Fair And Equitable Compensation

Submitted By menopause41
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Fair and Equitable Compensation

Angela Tolliver

Patty Fisher
MGMT 365 Compensation and Benefit Systems

November 8, 2009

Fair and Equitable Compensation
The bases on which fair and equitable compensation are determined, and administered, can significantly affect employee productivity and the achievement of organizational goals. Establishing compensation programs require both large and small organizations to consider specific goals. Employee retention, compensation distribution and adherence to the budget must be carefully weighed against the overall organizational goals and expectations. Compensation must reward employees for past performance while serving as a motivation tool for future performances. There are many different ways to motivate employees. Employers can motivate their workers as individuals, groups, teams, or the organization as a whole. Motivation takes forms like offering rewards, improving working conditions, or employee recognition. When people get motivated, they will have a reason to put more efforts on what they are doing. Base salary is only one aspect of a retention plan for important employees. Benefits and incentive plans are valuable perks in recruiting and retaining essential employees. Benefits are an established and integral part of the total compensation package. In order to have a sound benefits package there are certain basic considerations. By utilizing a flexible benefits package, employees are able to choose those benefits that are best suited to their individual needs. Incentive pay plans can be advantageous to both the employer as well as the employee. The success of an incentive pay plan depends on the organizational climate in which it must operate employee confidence in it, and its suitability to employee and organizational needs. Importantly, employees must view the incentive plan to be equitable and related to their performance.
Manufacturers with incentive systems that reward employees for achievements and growth can increase their competitiveness and profitability in today's global market. Compensations, benefits and reward systems must create a win-win situation for employees and employers. Team-based incentive systems might work very well and are a preferred process for many organizations in today's work market; however, managers should adopt individual incentive systems in many cases, when employees are more skillful, efficient, and effective as working individually. The major purpose of the incentive system is to motivate and organize employees.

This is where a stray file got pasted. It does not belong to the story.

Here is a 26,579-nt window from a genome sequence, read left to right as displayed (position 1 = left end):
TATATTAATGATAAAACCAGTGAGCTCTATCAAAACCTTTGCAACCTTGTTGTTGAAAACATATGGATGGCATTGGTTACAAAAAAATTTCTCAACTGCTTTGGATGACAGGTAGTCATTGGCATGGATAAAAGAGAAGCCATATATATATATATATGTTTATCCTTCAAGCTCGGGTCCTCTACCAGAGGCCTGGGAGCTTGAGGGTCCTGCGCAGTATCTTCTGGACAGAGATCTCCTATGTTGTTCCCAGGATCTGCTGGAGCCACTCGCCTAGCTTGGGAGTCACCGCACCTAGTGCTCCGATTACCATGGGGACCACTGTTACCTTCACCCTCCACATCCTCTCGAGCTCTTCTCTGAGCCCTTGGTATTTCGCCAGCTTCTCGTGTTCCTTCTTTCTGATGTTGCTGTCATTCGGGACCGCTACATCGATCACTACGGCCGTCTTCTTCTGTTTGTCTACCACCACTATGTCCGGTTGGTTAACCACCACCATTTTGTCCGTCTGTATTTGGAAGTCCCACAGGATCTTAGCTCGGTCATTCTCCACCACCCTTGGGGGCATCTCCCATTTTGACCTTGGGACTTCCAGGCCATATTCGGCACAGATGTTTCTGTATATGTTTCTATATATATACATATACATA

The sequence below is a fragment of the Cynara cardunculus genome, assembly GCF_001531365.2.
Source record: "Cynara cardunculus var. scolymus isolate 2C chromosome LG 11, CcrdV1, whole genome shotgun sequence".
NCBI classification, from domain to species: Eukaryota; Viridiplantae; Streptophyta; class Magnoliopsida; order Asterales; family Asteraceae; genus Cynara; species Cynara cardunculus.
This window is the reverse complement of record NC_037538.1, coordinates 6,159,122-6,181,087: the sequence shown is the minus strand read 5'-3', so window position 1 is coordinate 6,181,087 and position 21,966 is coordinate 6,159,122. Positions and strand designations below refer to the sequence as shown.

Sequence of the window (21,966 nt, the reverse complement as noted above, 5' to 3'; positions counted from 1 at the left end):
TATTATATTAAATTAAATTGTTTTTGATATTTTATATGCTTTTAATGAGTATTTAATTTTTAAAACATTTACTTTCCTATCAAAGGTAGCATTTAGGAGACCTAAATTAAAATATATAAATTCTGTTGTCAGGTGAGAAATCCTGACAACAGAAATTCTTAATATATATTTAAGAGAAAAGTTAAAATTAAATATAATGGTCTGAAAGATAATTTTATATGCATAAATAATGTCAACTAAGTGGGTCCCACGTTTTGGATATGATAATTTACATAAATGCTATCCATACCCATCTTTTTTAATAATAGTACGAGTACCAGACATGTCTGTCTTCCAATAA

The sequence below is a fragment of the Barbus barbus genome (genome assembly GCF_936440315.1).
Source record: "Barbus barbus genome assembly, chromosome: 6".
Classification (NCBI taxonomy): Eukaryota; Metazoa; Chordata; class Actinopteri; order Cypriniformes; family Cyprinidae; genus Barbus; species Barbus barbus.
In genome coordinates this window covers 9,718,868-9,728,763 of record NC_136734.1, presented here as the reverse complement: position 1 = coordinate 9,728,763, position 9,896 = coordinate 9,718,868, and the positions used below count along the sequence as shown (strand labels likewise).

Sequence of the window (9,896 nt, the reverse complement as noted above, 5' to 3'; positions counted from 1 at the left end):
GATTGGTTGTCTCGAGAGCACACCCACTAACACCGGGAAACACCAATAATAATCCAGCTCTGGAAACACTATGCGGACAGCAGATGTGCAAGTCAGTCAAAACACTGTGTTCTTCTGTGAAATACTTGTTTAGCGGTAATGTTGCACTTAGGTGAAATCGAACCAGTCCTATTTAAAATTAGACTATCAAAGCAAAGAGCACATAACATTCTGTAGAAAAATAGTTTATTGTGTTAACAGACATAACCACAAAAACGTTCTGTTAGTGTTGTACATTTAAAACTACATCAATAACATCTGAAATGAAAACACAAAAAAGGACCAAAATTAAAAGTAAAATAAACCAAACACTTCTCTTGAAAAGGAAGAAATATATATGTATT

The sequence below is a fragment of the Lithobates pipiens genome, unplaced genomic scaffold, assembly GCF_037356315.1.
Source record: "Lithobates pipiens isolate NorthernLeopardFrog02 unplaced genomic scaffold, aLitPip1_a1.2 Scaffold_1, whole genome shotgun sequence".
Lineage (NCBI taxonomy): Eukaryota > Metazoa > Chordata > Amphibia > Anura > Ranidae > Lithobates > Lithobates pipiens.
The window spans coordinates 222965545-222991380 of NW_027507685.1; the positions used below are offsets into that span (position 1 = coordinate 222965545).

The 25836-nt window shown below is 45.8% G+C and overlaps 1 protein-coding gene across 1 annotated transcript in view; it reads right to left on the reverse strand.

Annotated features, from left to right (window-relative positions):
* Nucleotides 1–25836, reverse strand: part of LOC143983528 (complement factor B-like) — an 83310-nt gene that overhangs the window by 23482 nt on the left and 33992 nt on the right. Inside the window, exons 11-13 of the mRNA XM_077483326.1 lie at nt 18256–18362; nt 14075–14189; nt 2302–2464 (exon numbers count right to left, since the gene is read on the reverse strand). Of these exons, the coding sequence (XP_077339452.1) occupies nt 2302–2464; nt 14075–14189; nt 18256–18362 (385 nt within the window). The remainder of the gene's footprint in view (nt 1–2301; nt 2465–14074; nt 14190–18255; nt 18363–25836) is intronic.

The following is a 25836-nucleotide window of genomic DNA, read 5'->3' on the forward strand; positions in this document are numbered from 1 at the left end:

“A survey of 1000 adults working for Fortune 500 organizations revealed that salary and bonuses are not the key factors to job satisfaction. The people who conducted this survey found that these 1000 individuals placed greater value on benefits that impact their overall quality of life” (Turner). There will always be differences of opinion in whether non-cash or cash incentives are the most desirable and even the most motivating. Before getting into a discussion on non-cash incentives, I would like to discuss several reasons why cash incentives may be considered less motivating than non-cash. There are two major reasons. The first is that cash awards can be taxable. A $75 check might sound nice, but the truth to the matter is the actual value after taxes is only $65. The second reason is that monetary rewards are easily forgotten, because it tends to be added with the bills so we don’t see the difference. Another example was during a survey, “employees were asked if they remembered what they had bought with the $200 bonus they had received before. One could not recall at all and another remembered that he had bought a fishing rod with part of it. Over a period of time, people tend to think of that (cash reward) as an entitlement. They think of it as part of their compensation” (Simms).
“A recent study of 235 managers by the Forum for People Performance Management and